A Brother’s Journey


 Another book for the hungry weekend. Richard Pelzer’s A Brother’s Journey: Surviving a Childhood of Abuse. I read it in a hurry, wanting to finish the whole book in one sitting. Otherwise would be something sort of a thriller.

The four children – all boys- were raised by a their alcoholic mother. She was being extremely abusive to certain boys, not all of them. The first boy who became her object is Dave. When he was taken away by social services, Richard became the focus of her rage. He went on describing his emotional feeling and quest from the age of 8 till 15 around 1970s. He felt disappointed at his brother, teachers and neighbours who knew the way his mother treated him and Dave but failed to take any actions.   

The ending of the book is a bit of a disappointment. It leaves me in the dark of how he resolved his feelings and anger of his mother’s abusive acts and how he overcame his hunger for her affection.  

For me, it lacks of ingredients that make great novels a good read,  like introduction, plot and ending. It is more like a descriptive story, how he was beaten and when and how he felt. Maybe I should have read the book written about the same family by his brother, Dave Pelzer, A Child Called It (1995). It might give me better insight.

It does raise an issue whether or not people should stand up to those who abuse their children. Should we just stand aside and watch? Should we do something about it?


7 Responses to “A Brother’s Journey”

  1. 1 adit January 7, 2008 at 10:44 am

    I think we have social obligation to protect children under abuse. Yes, they’re not ours, but it doesn’t mean that we can stand still when knowing someone is abusing their children. At least we can do is to report to the authority, I think.

  2. 2 L B January 7, 2008 at 12:09 pm

    How can we just stand and watch and not do something? Child abuse is an evil matter.

  3. 3 giddy tiger January 7, 2008 at 3:35 pm

    Definitely stand up and do something.

  4. 4 colson January 7, 2008 at 8:13 pm

    Child abuse is a very serious, worldwide problem. And everybody will agree we should protect children who are in danger. However the search for solutions poses real dilemma’s. For instance how to find a balance between the privacy of the family involved, the basic right of parents to take care of their own way of education and the duty of the society to safeguard the well being of the children.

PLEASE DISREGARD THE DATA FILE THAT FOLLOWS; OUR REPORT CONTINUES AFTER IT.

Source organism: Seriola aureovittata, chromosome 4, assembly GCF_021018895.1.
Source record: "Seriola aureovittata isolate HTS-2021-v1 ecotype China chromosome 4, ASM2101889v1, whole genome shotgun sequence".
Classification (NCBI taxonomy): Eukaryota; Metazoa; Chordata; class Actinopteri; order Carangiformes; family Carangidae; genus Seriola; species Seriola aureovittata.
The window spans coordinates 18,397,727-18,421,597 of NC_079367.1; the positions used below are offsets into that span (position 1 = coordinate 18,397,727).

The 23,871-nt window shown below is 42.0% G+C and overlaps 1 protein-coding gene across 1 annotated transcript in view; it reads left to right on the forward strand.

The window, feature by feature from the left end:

Questions like:

    When you, as someone from the neighborhood, have a suspicion of maltreatment of a child, can you confront the parents and hold them accountable (when they are neither relatives or friends)?

    Would you – as a professional schoolteacher – when you think a child in your school may be abused at home, because he/she often seems to be ( physically and/or psychologically) bruised – tell the authorities ( police, childcare etc)?

    Or do the same when, in your capacity as a professional doctor, if you think the injuries you treat a child for, are suspicious?

    Is it right for the authorities, if (only) suspicions have arisen, to go, check and question the family members at home?

    Personally I think the answers are yes. But one might cause severe damage if it is done without the utmost caution.

  5. 5 Sandy (Momisodes) January 7, 2008 at 8:24 pm

    I did not read this book, but I would have to agree that we should not stand and watch the innocent children be punished and abused in a way that causes serious physical and emotional harm.

    That is wonderful you were able to make it through the book over the weekend. I feel the same why when a book leaves me hanging with no resolution….

  6. 6 MissFrenchJessica January 8, 2008 at 12:20 am

    Book sounds interesting. I may pick this up and have a read. Thanks for the critique.

  7. 7 happysurfer January 8, 2008 at 8:23 am

    Child abuse is really sad. It is one of society’s illnesses. Shouldn’t children be protected and loved, not abused?

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